These developments send a strong signal to the rest of the country to stop subjecting women to this dangerous and degrading practice. But what happens to pregnant women in prison before they wind up in chains at a hospital?

When women are brought to a hospital in shackles, the pain and humiliation they endure likely caps months of difficulty from being pregnant behind bars, months without adequate prenatal care or nutrition, or even basics like a bed to sleep on or clothes to accommodate their changing shape.

The lack of common sense and compassion with which imprisoned pregnant women are treated is chilling. Three stories illustrate the dangers women face when they cannot get anyone to take their medical needs seriously.

First, some women are not taken to the hospital until after they have already given birth, despite having informed staff members that they are in labor. Women wind up giving birth in their cells with the assistance of a nurse, corrections officer or cellmates. Others give birth in their cells with nobody to help. Both situations endanger the woman and her baby. Nineteen-year-old Terra K. screamed, pounded on the door and asked for the nurse in the Dubuque County Jail in Iowa, only to give birth alone in her cell. Afterward she asked, "How does somebody have a baby in jail without anybody noticing?"

Next, some women never see their pregnancy result in a live birth. In the Collier County Jail in Florida, Joan S. repeatedly sought medical attention because she was near her due date and leaking amniotic fluid; this went on for almost two weeks. By the time she got an ultrasound, the doctor informed her that all of her amniotic fluid was gone and her fetus's skull had collapsed. Jail officials then delayed taking her to the hospital, putting her at risk for septic shock the longer the dead fetus remained inside her. As if this were not bad enough, the jail delayed giving her a shot she needed because she has RH-negative blood, which could cause complications if she becomes pregnant in the future. She is only 22.

Finally, corrections personnel neglect women who have had miscarriages. Michelle M. was punched repeatedly in the stomach by two other prisoners in the Maricopa County jail in Arizona. Guards denied her access to the infirmary. Three days later, she was bleeding so heavily that she was finally taken to a hospital, where doctors told her she had miscarried and instructed her to return for a checkup. But the jail wouldn't bring her back for the checkup--that is, not until three weeks later, when she began bleeding so much that the jail finally called an ambulance. At the hospital, she needed a blood transfusion as well as a surgical procedure to remove the remains of the pregnancy from her uterus.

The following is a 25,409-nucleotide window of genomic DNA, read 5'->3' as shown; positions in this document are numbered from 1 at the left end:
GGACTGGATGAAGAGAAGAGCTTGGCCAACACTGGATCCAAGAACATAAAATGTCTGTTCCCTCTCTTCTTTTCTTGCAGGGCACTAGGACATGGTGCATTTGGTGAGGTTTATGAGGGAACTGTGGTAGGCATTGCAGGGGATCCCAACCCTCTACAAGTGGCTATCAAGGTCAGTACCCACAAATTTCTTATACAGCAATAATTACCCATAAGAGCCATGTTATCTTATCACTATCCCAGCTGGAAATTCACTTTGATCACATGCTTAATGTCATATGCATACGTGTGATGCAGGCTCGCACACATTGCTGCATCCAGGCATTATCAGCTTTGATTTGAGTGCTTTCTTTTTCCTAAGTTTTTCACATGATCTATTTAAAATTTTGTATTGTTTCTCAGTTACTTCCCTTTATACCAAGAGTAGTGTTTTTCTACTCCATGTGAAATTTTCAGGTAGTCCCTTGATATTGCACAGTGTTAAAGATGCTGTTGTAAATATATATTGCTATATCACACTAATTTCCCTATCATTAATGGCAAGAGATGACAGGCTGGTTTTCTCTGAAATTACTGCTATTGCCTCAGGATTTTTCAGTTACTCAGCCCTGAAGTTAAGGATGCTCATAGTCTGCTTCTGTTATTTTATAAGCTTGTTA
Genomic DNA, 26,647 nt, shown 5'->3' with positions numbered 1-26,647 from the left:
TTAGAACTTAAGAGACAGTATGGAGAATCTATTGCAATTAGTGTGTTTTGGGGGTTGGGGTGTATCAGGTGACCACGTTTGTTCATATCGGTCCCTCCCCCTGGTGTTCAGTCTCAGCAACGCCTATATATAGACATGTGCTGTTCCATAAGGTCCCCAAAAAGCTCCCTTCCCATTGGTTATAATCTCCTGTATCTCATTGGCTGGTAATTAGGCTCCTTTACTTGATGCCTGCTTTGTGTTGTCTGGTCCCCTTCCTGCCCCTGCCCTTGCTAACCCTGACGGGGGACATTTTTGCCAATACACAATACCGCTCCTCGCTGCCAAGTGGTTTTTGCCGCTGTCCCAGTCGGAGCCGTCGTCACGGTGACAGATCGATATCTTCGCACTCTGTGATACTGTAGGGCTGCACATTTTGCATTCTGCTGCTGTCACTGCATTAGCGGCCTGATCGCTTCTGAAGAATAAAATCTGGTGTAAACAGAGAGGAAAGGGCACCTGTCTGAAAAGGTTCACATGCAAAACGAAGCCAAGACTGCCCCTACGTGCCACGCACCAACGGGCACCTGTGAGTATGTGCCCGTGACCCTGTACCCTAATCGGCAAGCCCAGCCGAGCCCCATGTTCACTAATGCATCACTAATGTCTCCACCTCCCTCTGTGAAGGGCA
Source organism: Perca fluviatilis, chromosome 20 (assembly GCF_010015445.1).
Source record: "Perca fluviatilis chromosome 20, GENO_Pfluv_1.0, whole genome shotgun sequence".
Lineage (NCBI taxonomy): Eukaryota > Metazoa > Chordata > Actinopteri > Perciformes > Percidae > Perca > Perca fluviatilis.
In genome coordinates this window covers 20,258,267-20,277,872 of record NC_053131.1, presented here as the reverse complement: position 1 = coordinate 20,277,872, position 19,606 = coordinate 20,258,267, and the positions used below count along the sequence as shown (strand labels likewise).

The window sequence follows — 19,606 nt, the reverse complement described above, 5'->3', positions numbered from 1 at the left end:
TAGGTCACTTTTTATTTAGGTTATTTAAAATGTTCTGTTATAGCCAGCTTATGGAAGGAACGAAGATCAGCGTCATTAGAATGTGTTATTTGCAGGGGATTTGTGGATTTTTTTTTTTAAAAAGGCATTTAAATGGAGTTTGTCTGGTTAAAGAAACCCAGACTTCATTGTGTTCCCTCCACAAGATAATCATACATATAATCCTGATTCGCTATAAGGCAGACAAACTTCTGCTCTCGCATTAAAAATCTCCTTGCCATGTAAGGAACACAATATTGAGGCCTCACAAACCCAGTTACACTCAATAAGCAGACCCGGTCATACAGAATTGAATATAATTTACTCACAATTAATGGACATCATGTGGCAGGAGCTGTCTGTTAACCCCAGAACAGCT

These are not isolated events; they are just a few that recently made the news. Institutions of confinement are not required to report the pregnancy outcomes of women in their custody. Until elected officials mandate such reporting, we will have to rely on the efforts of imprisoned women, journalists, human rights investigators, researchers, lawyers and advocates to document the reality of life for pregnant women inside prison walls. Reflecting on more than thirty years of experience, ACLU National Prison Project director Elizabeth Alexander says, "In virtually every case that I have handled involving healthcare claims of women, I have found women who lost their pregnancies or newborns due to the prison's atrocious neglect."

The denial of appropriate care to pregnant women is part and parcel of the general state of medical neglect in prisons in the United States. Access to timely, appropriate medical care is further undermined by the trend to contract out medical services to private, for-profit companies.

When women suffer inadequate pregnancy-related care, seeking redress is extremely difficult, given the many hurdles imposed by the Prison Litigation Reform Act. As one example, a federal court dismissed a woman's lawsuit over her failure to comply with the jail's internal grievance procedure. She persevered, and the court of appeals overturned the lower court. The court of appeals compared the case to something out of Alice in Wonderland, because all the parties agreed that the jail's grievance procedure was never made available to anyone being held in the jail, and, therefore, compliance would be impossible.

This state of affairs is even more disturbing when we consider that most women do not pose a threat to public safety. They are serving time--or stuck in jail because they are too poor to make bail--for nonviolent crimes, and could be supervised in the community instead of being incarcerated.

The purpose of prison is to punish and control, not to tend to people's medical needs, although prisons and jails are constitutionally obligated to do so. Leaving women to give birth all alone in their cells, or to suffer the consequences of a miscarriage or stillbirth without proper medical attention, surely violates the prohibition against cruel and unusual punishment. The United States has no real system of prison oversight to ensure accountability for the treatment of people in custody. As Joan S. said of her decision to bring a lawsuit against the jail and private company that denied her medical care, "I want them to make changes. I don't want this to happen to other mothers."